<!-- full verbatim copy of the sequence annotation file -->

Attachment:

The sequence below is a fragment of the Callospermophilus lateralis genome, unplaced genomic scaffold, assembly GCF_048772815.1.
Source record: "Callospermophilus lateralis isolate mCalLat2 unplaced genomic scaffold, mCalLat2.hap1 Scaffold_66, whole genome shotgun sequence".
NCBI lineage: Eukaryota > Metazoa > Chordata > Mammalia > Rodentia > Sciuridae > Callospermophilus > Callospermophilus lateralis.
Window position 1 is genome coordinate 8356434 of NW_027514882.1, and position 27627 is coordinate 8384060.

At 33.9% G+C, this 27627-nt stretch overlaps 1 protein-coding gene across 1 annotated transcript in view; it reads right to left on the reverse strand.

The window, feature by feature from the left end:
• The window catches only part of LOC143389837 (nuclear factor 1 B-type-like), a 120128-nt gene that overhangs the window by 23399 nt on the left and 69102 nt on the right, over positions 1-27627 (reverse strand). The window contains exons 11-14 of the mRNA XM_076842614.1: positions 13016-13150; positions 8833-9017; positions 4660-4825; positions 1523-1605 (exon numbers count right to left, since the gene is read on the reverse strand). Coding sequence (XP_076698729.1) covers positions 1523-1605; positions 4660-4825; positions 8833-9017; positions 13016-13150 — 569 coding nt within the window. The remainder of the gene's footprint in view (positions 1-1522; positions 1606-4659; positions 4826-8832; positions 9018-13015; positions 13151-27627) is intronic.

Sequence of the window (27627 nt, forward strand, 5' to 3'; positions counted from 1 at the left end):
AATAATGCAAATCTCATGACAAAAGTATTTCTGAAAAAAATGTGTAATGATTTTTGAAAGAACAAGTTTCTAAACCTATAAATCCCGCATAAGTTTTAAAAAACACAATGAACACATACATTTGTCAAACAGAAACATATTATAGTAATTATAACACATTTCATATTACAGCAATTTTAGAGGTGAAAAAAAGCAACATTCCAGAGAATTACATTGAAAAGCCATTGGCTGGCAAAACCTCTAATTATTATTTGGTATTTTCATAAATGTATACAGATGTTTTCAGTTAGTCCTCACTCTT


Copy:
The sequence below is a fragment of the Callospermophilus lateralis genome, unplaced genomic scaffold, assembly GCF_048772815.1.
Source record: "Callospermophilus lateralis isolate mCalLat2 unplaced genomic scaffold, mCalLat2.hap1 Scaffold_66, whole genome shotgun sequence".
NCBI lineage: Eukaryota > Metazoa > Chordata > Mammalia > Rodentia > Sciuridae > Callospermophilus > Callospermophilus lateralis.
Window position 1 is genome coordinate 8356434 of NW_027514882.1, and position 27627 is coordinate 8384060.

At 33.9% G+C, this 27627-nt stretch overlaps 1 protein-coding gene across 1 annotated transcript in view; it reads right to left on the reverse strand.

The window, feature by feature from the left end:
• The window catches only part of LOC143389837 (nuclear factor 1 B-type-like), a 120128-nt gene that overhangs the window by 23399 nt on the left and 69102 nt on the right, over positions 1-27627 (reverse strand). The window contains exons 11-14 of the mRNA XM_076842614.1: positions 13016-13150; positions 8833-9017; positions 4660-4825; positions 1523-1605 (exon numbers count right to left, since the gene is read on the reverse strand). Coding sequence (XP_076698729.1) covers positions 1523-1605; positions 4660-4825; positions 8833-9017; positions 13016-13150 — 569 coding nt within the window. The remainder of the gene's footprint in view (positions 1-1522; positions 1606-4659; positions 4826-8832; positions 9018-13015; positions 13151-27627) is intronic.

Sequence of the window (27627 nt, forward strand, 5' to 3'; positions counted from 1 at the left end):
AATAATGCAAATCTCATGACAAAAGTATTTCTGAAAAAAATGTGTAATGATTTTTGAAAGAACAAGTTTCTAAACCTATAAATCCCGCATAAGTTTTAAAAAACACAATGAACACATACATTTGTCAAACAGAAACATATTATAGTAATTATAACACATTTCATATTACAGCAATTTTAGAGGTGAAAAAAAGCAACATTCCAGAGAATTACATTGAAAAGCCATTGGCTGGCAAAACCTCTAATTATTATTTGGTATTTTCATAAATGTATACAGATGTTTTCAGTTAGTCCTCACTCTT